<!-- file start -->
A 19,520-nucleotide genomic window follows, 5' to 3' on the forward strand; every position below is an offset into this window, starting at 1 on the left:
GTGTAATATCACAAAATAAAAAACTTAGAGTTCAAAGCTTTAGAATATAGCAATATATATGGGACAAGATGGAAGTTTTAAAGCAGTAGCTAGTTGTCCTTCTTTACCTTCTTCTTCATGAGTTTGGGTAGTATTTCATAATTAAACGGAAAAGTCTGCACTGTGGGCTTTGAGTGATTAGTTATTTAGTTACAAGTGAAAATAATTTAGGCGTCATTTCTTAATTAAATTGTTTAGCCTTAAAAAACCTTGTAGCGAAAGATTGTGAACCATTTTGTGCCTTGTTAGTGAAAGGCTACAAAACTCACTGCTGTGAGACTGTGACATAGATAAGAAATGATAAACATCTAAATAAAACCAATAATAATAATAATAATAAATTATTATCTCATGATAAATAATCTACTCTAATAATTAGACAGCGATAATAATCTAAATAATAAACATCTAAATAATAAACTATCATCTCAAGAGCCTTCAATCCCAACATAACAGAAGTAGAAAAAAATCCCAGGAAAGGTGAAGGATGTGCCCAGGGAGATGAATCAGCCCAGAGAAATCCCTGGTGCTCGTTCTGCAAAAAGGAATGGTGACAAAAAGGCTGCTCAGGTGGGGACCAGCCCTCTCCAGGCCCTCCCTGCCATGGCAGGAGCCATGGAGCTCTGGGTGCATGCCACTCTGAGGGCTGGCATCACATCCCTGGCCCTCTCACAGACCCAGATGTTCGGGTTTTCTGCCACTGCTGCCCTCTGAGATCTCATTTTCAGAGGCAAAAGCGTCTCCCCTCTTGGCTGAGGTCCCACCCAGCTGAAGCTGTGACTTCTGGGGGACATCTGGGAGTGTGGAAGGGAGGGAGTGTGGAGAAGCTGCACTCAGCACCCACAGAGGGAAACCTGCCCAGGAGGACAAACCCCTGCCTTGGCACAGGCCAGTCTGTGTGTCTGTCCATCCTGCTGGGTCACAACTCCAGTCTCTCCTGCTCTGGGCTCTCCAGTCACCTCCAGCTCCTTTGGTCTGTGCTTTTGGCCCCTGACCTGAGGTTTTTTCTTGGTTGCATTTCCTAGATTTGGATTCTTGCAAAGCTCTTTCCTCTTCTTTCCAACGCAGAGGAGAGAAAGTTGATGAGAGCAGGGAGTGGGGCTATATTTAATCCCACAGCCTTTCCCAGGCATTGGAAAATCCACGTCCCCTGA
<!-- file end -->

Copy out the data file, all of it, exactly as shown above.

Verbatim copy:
A 19,520-nucleotide genomic window follows, 5' to 3' on the forward strand; every position below is an offset into this window, starting at 1 on the left:
GTGTAATATCACAAAATAAAAAACTTAGAGTTCAAAGCTTTAGAATATAGCAATATATATGGGACAAGATGGAAGTTTTAAAGCAGTAGCTAGTTGTCCTTCTTTACCTTCTTCTTCATGAGTTTGGGTAGTATTTCATAATTAAACGGAAAAGTCTGCACTGTGGGCTTTGAGTGATTAGTTATTTAGTTACAAGTGAAAATAATTTAGGCGTCATTTCTTAATTAAATTGTTTAGCCTTAAAAAACCTTGTAGCGAAAGATTGTGAACCATTTTGTGCCTTGTTAGTGAAAGGCTACAAAACTCACTGCTGTGAGACTGTGACATAGATAAGAAATGATAAACATCTAAATAAAACCAATAATAATAATAATAATAAATTATTATCTCATGATAAATAATCTACTCTAATAATTAGACAGCGATAATAATCTAAATAATAAACATCTAAATAATAAACTATCATCTCAAGAGCCTTCAATCCCAACATAACAGAAGTAGAAAAAAATCCCAGGAAAGGTGAAGGATGTGCCCAGGGAGATGAATCAGCCCAGAGAAATCCCTGGTGCTCGTTCTGCAAAAAGGAATGGTGACAAAAAGGCTGCTCAGGTGGGGACCAGCCCTCTCCAGGCCCTCCCTGCCATGGCAGGAGCCATGGAGCTCTGGGTGCATGCCACTCTGAGGGCTGGCATCACATCCCTGGCCCTCTCACAGACCCAGATGTTCGGGTTTTCTGCCACTGCTGCCCTCTGAGATCTCATTTTCAGAGGCAAAAGCGTCTCCCCTCTTGGCTGAGGTCCCACCCAGCTGAAGCTGTGACTTCTGGGGGACATCTGGGAGTGTGGAAGGGAGGGAGTGTGGAGAAGCTGCACTCAGCACCCACAGAGGGAAACCTGCCCAGGAGGACAAACCCCTGCCTTGGCACAGGCCAGTCTGTGTGTCTGTCCATCCTGCTGGGTCACAACTCCAGTCTCTCCTGCTCTGGGCTCTCCAGTCACCTCCAGCTCCTTTGGTCTGTGCTTTTGGCCCCTGACCTGAGGTTTTTTCTTGGTTGCATTTCCTAGATTTGGATTCTTGCAAAGCTCTTTCCTCTTCTTTCCAACGCAGAGGAGAGAAAGTTGATGAGAGCAGGGAGTGGGGCTATATTTAATCCCACAGCCTTTCCCAGGCATTGGAAAATCCACGTCCCCTGA